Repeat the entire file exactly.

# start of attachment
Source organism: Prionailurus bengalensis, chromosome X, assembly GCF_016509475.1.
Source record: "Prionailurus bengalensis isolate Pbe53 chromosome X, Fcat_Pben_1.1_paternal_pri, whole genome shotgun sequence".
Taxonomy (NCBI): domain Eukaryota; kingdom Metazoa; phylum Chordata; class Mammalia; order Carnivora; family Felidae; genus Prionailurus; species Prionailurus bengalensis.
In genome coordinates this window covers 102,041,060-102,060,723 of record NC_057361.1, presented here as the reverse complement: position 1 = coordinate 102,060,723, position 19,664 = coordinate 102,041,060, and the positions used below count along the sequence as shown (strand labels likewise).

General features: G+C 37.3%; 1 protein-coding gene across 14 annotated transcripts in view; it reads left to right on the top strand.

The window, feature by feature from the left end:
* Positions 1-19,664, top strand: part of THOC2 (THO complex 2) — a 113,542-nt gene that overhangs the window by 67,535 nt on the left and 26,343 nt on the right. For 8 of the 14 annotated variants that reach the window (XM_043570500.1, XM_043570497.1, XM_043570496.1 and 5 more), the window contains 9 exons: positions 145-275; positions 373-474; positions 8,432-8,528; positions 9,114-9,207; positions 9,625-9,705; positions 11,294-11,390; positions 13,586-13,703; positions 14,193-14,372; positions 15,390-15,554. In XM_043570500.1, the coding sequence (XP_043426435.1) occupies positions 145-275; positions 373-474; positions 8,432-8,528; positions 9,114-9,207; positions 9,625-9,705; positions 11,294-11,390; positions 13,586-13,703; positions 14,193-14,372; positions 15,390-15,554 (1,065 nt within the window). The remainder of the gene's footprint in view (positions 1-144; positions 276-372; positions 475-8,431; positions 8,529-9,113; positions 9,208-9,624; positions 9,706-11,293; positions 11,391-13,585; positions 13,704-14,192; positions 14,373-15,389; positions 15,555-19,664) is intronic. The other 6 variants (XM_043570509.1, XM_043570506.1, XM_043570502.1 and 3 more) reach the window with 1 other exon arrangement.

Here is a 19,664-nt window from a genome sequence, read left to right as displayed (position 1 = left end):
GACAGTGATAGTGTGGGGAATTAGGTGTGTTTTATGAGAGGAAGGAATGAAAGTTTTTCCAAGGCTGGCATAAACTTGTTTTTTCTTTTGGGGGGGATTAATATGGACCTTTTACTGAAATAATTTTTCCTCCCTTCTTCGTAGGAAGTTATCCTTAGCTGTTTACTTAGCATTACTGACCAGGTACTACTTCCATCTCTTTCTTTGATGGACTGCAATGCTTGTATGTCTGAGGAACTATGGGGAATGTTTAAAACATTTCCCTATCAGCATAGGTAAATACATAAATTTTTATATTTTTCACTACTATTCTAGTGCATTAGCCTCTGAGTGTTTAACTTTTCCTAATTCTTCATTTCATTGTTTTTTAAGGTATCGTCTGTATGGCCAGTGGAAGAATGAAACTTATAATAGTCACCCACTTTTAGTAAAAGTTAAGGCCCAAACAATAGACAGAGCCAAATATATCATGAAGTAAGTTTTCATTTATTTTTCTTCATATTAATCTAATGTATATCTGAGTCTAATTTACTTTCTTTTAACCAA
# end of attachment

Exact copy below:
Source organism: Prionailurus bengalensis, chromosome X, assembly GCF_016509475.1.
Source record: "Prionailurus bengalensis isolate Pbe53 chromosome X, Fcat_Pben_1.1_paternal_pri, whole genome shotgun sequence".
Taxonomy (NCBI): domain Eukaryota; kingdom Metazoa; phylum Chordata; class Mammalia; order Carnivora; family Felidae; genus Prionailurus; species Prionailurus bengalensis.
In genome coordinates this window covers 102,041,060-102,060,723 of record NC_057361.1, presented here as the reverse complement: position 1 = coordinate 102,060,723, position 19,664 = coordinate 102,041,060, and the positions used below count along the sequence as shown (strand labels likewise).

General features: G+C 37.3%; 1 protein-coding gene across 14 annotated transcripts in view; it reads left to right on the top strand.

The window, feature by feature from the left end:
* Positions 1-19,664, top strand: part of THOC2 (THO complex 2) — a 113,542-nt gene that overhangs the window by 67,535 nt on the left and 26,343 nt on the right. For 8 of the 14 annotated variants that reach the window (XM_043570500.1, XM_043570497.1, XM_043570496.1 and 5 more), the window contains 9 exons: positions 145-275; positions 373-474; positions 8,432-8,528; positions 9,114-9,207; positions 9,625-9,705; positions 11,294-11,390; positions 13,586-13,703; positions 14,193-14,372; positions 15,390-15,554. In XM_043570500.1, the coding sequence (XP_043426435.1) occupies positions 145-275; positions 373-474; positions 8,432-8,528; positions 9,114-9,207; positions 9,625-9,705; positions 11,294-11,390; positions 13,586-13,703; positions 14,193-14,372; positions 15,390-15,554 (1,065 nt within the window). The remainder of the gene's footprint in view (positions 1-144; positions 276-372; positions 475-8,431; positions 8,529-9,113; positions 9,208-9,624; positions 9,706-11,293; positions 11,391-13,585; positions 13,704-14,192; positions 14,373-15,389; positions 15,555-19,664) is intronic. The other 6 variants (XM_043570509.1, XM_043570506.1, XM_043570502.1 and 3 more) reach the window with 1 other exon arrangement.

Here is a 19,664-nt window from a genome sequence, read left to right as displayed (position 1 = left end):
GACAGTGATAGTGTGGGGAATTAGGTGTGTTTTATGAGAGGAAGGAATGAAAGTTTTTCCAAGGCTGGCATAAACTTGTTTTTTCTTTTGGGGGGGATTAATATGGACCTTTTACTGAAATAATTTTTCCTCCCTTCTTCGTAGGAAGTTATCCTTAGCTGTTTACTTAGCATTACTGACCAGGTACTACTTCCATCTCTTTCTTTGATGGACTGCAATGCTTGTATGTCTGAGGAACTATGGGGAATGTTTAAAACATTTCCCTATCAGCATAGGTAAATACATAAATTTTTATATTTTTCACTACTATTCTAGTGCATTAGCCTCTGAGTGTTTAACTTTTCCTAATTCTTCATTTCATTGTTTTTTAAGGTATCGTCTGTATGGCCAGTGGAAGAATGAAACTTATAATAGTCACCCACTTTTAGTAAAAGTTAAGGCCCAAACAATAGACAGAGCCAAATATATCATGAAGTAAGTTTTCATTTATTTTTCTTCATATTAATCTAATGTATATCTGAGTCTAATTTACTTTCTTTTAACCAA